Recruiting for the bone marrow registry with Billy Begal and Kira Epstein Begal

Photo courtesy of William Begal and Kira Epstein Begal

For nearly 30 years, William “Billy” Begal has been a motivating force behind the Gift of Life Marrow Registry, a stem cell and bone marrow registry that cures blood cancer and inherited immune disorders through bone marrow donation.

Since selling his disaster restoration business, Begal, 53, devotes his time to volunteering for nonprofits. He is president and chairman emeritus of Gift of Life. Begal and his wife of almost six years, Kira Epstein Begal, 41, a real estate agent, have encouraged 4,000 people to join the registry by completing a cheek swab kit.

The Northwest Washington couple are also active with Adas Israel Congregation and the Milton Gottesman Jewish Day School of the Nation’s Capital. They have three children.

How did you come to be involved with bone marrow donor registration?

Billy: In 1994, I went to Minsk, Belarus, to help an acquaintance, Jay Feinberg, find a bone marrow donor [in his Jewish ancestral home] to cure his leukemia. He eventually found a match. He is alive and well post-transplant and he has devoted his life to helping people. A few years prior in Washington, D.C., a young woman, Allison Atlas, needed a bone marrow donor and I volunteered to have my blood drawn for that and just got involved on a grass-roots level. A suitable donor could not be found for her and she died.

What difference have you and others made in expanding the registry?

Kira: We have a family and friends donor circle and we ask for no gifts at weddings, birthdays, just joining a registry through a cheek swab or making a financial contribution. It’s an easy way to help and people feel good about it because if you get into the registry and get called it only takes a couple of hours to donate your bone marrow and potentially save a life. I like the idea of having a charity that is not about just giving money and wondering what it’s helping.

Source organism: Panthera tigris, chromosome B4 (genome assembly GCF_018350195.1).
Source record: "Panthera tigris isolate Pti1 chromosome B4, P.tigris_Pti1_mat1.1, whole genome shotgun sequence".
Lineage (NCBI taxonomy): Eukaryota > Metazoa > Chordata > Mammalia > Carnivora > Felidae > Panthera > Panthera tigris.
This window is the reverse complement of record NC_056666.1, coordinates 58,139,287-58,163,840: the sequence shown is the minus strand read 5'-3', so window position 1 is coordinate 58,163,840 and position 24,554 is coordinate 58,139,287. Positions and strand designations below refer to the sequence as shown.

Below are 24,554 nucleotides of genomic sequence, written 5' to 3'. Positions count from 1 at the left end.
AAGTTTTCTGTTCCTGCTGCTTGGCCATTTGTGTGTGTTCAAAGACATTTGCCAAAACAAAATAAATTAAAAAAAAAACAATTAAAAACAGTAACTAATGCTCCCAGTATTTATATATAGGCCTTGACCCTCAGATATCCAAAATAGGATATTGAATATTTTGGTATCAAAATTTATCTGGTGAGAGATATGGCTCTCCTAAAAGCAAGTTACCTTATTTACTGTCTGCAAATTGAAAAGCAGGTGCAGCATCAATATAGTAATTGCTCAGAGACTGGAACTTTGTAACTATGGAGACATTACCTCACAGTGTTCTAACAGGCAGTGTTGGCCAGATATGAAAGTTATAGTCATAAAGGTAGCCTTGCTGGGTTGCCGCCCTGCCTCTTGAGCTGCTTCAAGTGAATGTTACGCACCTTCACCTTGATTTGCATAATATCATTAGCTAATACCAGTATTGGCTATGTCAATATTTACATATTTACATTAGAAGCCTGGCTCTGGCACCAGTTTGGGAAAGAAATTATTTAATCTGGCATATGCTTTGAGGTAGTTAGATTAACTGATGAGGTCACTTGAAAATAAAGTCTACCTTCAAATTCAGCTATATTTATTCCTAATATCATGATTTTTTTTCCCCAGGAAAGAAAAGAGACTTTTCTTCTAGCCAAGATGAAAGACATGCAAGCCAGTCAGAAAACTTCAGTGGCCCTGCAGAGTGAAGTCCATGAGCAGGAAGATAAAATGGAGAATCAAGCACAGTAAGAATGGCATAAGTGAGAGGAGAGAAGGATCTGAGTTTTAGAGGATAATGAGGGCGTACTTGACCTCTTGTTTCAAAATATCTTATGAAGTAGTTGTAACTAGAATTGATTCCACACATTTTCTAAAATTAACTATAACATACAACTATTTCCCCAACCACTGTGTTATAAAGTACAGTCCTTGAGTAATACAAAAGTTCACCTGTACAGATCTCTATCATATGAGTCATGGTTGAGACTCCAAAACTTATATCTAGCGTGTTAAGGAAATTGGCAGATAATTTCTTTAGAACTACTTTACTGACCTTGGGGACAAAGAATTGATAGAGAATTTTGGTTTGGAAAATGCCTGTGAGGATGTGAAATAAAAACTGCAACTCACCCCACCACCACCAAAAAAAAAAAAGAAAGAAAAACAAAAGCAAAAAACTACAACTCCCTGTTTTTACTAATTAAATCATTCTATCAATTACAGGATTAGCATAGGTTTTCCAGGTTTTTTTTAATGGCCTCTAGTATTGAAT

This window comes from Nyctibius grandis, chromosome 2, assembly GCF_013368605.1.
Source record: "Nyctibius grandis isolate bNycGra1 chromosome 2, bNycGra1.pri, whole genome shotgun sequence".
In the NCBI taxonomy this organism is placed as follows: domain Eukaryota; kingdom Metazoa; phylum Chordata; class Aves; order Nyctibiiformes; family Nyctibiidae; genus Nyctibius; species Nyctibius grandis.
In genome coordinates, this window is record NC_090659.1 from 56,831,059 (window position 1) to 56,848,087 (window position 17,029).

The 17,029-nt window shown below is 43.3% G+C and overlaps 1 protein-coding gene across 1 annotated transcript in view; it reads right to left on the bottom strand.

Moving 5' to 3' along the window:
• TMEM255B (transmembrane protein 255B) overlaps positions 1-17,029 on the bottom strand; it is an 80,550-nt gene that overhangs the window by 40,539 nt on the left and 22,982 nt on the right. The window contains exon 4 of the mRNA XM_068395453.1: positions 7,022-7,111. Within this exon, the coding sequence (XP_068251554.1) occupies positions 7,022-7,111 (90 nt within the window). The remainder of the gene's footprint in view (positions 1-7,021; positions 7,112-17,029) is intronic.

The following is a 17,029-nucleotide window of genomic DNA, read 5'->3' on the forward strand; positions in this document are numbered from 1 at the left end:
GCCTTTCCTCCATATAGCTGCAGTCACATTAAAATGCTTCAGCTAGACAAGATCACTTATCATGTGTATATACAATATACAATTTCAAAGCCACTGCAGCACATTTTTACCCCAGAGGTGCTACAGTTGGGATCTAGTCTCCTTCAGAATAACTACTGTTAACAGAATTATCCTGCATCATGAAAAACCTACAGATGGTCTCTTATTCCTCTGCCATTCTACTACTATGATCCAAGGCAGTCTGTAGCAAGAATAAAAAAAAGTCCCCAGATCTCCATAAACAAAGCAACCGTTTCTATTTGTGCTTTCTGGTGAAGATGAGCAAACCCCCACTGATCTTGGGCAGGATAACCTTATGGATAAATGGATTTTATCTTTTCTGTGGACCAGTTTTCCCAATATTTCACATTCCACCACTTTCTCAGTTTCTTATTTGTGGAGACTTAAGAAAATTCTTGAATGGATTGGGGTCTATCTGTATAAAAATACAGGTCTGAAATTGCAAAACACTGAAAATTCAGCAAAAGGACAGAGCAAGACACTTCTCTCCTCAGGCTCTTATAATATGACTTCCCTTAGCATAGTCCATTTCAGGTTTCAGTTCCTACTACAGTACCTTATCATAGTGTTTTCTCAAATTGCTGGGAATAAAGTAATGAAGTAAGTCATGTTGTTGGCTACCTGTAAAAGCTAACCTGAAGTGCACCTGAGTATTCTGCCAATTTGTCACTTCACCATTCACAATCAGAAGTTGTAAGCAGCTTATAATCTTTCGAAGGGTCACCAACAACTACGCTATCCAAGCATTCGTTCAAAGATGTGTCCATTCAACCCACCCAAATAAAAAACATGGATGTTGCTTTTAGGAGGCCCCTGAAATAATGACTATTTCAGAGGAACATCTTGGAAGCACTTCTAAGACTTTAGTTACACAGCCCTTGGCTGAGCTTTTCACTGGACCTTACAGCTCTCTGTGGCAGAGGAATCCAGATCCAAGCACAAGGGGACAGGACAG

Billy: There are 400,000 people in the Gift of Life Marrow Registry. When Jay was searching for his match in the mid-’90s, he had less than a 10 percent chance of finding one. If you are of Eastern European Jewish descent today, your chance of finding a match is greater than 75 percent.

Tell us about your unusual wedding.

Billy: We didn’t have any wedding gifts. Our wedding registry was a bone marrow registry. We had people that were literally swabbing at our wedding. Many were already on the registry and donated money to Gift of Life to sponsor the $60 cost of lab testing each swab kit.

Billy chairs bereavement at Adas Israel and is on the board of the Milton Gottesman Jewish Day School. How do your Jewish values inform what the two of you do for the community?

Kira: Through my work as a real estate agent, I just feel like I’m connected to all these communities. When there’s a referral, I send a thank you note and ask them what charity I can make a donation to. That’s another way to donate to a variety of Jewish charities.”

Billy: It’s a symbiotic relationship. What we practice in our home is what we do out in the world. So we teach our children to be kind and to help other people.

For more information on the Gift of Life Marrow Registry, go to ■

Ellen Braunstein is a freelance writer.

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